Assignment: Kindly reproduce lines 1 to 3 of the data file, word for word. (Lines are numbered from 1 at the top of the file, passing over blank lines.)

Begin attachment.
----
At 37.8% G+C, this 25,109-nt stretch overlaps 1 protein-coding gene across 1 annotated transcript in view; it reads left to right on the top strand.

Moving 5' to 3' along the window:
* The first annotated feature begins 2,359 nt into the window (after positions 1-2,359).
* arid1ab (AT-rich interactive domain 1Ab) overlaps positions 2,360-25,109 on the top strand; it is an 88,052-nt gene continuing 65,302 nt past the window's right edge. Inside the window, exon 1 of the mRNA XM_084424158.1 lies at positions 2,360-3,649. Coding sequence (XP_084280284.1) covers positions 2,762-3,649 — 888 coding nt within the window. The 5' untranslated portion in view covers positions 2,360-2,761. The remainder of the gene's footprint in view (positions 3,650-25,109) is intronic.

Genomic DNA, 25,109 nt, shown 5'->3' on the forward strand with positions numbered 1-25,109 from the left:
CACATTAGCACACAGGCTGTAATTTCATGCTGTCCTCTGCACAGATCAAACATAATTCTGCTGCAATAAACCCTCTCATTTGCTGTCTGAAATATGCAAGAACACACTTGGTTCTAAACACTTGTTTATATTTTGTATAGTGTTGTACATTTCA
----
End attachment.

At 37.8% G+C, this 25,109-nt stretch overlaps 1 protein-coding gene across 1 annotated transcript in view; it reads left to right on the top strand.

Moving 5' to 3' along the window:
* The first annotated feature begins 2,359 nt into the window (after positions 1-2,359).